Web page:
EIA update: August 2015
A round-up of the latest key developments in EIA.
The latest EIA newsletter from the environmental assessment team at the Scottish government and the consultation authorities – Scottish Natural Heritage, Sepa and Historic Scotland – has been published (lexisurl.com/iema103318). Highlights include:
- Throughout August, those submitting reports to the SEA Gateway will be asked to participate in a customer survey to gauge the effectiveness of the online tool to manage the administration of strategic environmental assessment consultations.
- For three months from October, the consultation authorities plan to trial a single response to reports and plans when commenting on environmental report consultations.
- The Historic Environment Scotland Act 2014 establishes Historic Environment Scotland (HES). It will take over the functions of Historic Scotland, including its role as a consultation authority for strategic environmental assessment on behalf of Scottish ministers. Secondary legislation is due to take effect on 1 October 2015 making HES responsible for fulfilling this role in the future.
- The 2015 Habitats Regulations Appraisal (HRA) forum takes place on 9 September at Victoria Quay, Edinburgh. Email HRAdevelopmentplans@scotland.gsi.gov.uk to register. In 2016, the HRA and SEA forums will be combined in one event.
Planning conditions, section 106 agreements and unilateral undertakings are currently the only mechanisms for ensuring the delivery of mitigation commitments proposed in an environmental statement. But, as Alistair Walker at the Waterman Group argues in a new QMark paper, this process can be inefficient and the legal controls do not ensure implementation of mitigation proposals. He says this is for three main reasons: the change of responsibility from pre-planning to post-planning; a lack of ownership and responsibility for implementing and monitoring post-planning mitigation measures; and a lack of public sector resources and guidance. Walker says that simplifying the transition and having the correct mechanisms in place between the pre-planning and post-planning teams would reduce the potential for misinterpretation or poor implementation of mitigation measures after handover.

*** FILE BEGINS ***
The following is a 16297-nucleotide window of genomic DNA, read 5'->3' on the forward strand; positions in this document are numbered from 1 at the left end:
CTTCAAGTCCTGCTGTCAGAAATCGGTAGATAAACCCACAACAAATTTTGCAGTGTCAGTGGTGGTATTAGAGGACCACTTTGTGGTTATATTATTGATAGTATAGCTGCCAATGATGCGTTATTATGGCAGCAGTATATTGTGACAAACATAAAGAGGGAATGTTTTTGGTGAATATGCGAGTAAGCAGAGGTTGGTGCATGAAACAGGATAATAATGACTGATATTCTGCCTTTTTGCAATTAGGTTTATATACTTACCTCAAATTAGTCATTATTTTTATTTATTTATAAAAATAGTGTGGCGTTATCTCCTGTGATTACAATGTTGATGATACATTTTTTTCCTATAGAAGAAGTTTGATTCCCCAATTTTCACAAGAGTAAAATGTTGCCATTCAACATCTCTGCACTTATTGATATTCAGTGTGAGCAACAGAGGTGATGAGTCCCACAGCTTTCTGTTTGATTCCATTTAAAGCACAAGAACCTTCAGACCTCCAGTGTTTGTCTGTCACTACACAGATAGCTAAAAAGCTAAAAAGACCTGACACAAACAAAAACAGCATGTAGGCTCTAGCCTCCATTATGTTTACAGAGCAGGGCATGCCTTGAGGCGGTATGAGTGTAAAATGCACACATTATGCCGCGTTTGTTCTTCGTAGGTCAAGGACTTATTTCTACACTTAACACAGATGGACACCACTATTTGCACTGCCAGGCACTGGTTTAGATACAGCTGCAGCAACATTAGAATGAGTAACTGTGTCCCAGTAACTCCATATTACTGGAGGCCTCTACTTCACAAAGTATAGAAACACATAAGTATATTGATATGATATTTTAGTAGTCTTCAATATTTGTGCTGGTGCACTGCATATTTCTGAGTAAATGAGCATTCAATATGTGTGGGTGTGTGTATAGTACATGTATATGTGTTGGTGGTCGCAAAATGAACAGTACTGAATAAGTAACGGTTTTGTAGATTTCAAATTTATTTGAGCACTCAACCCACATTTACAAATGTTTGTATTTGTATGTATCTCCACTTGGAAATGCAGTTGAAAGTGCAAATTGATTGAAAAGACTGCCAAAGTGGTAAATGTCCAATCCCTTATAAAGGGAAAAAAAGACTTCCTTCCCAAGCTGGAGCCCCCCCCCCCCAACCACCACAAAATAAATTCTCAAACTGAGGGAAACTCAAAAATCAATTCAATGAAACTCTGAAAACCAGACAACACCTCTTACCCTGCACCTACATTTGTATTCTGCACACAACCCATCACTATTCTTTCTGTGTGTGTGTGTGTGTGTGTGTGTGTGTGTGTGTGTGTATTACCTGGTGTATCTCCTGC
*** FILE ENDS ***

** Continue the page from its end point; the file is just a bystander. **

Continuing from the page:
In a QMark paper, environmental planners Adam Boyden, Alison Carroll and Jonathan Murphy at Nicholas Pearson Associates reveal where an EIA proved useful, even though it was not required. In October 2014, the University of Oxford submitted an environmental statement for student accommodation at Castle Mill. Unusually, the statement was retrospective as it assessed the environmental effects of a development that already had been built with planning permission. It identified several significant environmental effects on the landscape and the historic environment, and considered new design measures to mitigate these effects. The authors argue that, in such cases, a conventional pre-consent EIA would have identified the environmental effects of development if assessment had been required before planning permission was granted.
In June 2021, the UK’s governing Conservative Party lost a by-election in Chesham and Amersham, a seat it had held for 47 years. The principal reasons reported as the cause of this defeat were proposed planning reforms and the promotion of housebuilding on greenfield sites across the south of England.
As we celebrate the 10-year anniversary of the EIA Quality Mark, IEMA can announce that, during the past 12 months, the scheme has undergone a thorough review of practice, including stakeholder consultation with registrants and assessors, in order to improve it.
The delivery of effective outcomes for the environment, communities and development is a team effort, and more so when it comes to consenting projects that undergo Environmental Impact Assessment (EIA).